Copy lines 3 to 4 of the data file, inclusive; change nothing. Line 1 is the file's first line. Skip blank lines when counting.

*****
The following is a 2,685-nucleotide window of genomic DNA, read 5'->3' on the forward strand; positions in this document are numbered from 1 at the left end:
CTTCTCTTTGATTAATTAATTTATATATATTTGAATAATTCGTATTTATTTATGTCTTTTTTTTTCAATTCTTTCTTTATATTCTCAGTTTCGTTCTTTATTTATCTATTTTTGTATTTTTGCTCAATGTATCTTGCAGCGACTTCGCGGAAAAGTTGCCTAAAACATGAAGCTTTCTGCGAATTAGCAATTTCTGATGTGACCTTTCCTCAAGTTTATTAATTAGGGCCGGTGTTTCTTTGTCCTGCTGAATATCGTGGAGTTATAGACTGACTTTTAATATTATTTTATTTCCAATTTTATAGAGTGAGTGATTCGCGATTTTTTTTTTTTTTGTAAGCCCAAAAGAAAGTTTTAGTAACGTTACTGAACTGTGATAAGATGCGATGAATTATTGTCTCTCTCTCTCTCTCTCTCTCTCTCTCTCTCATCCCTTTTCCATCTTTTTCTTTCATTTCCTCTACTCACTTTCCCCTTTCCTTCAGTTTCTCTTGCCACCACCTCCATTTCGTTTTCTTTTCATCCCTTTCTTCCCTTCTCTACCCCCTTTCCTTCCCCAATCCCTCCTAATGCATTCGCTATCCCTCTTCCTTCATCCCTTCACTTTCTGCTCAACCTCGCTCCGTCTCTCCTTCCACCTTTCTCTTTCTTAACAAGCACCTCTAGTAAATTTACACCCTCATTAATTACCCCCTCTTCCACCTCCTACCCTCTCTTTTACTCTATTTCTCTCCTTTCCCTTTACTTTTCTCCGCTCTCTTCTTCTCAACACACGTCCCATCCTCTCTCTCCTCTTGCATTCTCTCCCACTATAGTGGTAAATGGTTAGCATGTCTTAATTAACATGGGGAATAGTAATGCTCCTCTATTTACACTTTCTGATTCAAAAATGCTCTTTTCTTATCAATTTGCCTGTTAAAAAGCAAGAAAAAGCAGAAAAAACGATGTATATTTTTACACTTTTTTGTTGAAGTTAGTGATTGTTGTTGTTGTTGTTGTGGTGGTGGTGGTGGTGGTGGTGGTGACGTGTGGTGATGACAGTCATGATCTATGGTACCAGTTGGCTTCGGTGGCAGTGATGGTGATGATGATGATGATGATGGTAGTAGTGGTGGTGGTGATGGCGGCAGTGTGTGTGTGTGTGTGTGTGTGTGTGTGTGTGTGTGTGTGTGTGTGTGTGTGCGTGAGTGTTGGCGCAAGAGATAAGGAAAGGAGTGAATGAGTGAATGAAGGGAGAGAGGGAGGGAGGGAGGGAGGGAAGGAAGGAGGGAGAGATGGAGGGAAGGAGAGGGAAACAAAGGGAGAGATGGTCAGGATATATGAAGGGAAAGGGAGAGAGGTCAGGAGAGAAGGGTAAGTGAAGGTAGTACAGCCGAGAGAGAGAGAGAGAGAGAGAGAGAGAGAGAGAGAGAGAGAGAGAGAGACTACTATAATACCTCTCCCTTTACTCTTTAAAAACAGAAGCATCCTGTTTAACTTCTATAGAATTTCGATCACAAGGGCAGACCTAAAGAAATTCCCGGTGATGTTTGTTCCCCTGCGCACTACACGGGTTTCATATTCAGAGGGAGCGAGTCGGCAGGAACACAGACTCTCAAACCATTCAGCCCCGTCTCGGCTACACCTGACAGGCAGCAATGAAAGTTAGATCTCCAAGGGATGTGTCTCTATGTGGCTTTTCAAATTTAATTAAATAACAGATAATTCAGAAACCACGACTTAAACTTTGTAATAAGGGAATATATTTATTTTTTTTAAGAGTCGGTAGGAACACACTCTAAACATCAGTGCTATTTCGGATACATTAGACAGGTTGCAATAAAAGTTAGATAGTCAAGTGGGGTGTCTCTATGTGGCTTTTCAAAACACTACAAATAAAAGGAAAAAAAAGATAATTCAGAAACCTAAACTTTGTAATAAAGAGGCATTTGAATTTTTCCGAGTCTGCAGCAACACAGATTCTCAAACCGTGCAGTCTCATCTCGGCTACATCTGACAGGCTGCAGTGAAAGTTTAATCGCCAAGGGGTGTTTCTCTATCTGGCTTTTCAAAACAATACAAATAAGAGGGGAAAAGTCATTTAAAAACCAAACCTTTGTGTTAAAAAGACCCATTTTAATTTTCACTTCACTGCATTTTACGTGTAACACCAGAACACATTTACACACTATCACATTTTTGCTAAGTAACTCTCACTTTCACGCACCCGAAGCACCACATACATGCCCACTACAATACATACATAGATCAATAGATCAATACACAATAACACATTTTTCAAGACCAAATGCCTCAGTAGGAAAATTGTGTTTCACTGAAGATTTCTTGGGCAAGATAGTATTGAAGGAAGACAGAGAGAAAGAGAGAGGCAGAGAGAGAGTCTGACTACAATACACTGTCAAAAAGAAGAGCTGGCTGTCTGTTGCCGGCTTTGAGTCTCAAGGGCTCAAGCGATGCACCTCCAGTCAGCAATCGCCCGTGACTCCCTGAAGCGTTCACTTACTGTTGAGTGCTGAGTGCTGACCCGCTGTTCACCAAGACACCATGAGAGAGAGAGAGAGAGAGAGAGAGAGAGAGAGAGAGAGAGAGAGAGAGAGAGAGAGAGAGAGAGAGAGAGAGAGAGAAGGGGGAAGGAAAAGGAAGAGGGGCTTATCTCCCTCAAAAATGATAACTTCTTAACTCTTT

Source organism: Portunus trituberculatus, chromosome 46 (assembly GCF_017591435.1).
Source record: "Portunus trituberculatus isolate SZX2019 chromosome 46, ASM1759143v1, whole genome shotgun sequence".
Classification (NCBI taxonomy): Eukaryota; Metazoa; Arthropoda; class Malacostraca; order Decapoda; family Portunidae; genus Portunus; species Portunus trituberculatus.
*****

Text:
Source organism: Portunus trituberculatus, chromosome 46 (assembly GCF_017591435.1).
Source record: "Portunus trituberculatus isolate SZX2019 chromosome 46, ASM1759143v1, whole genome shotgun sequence".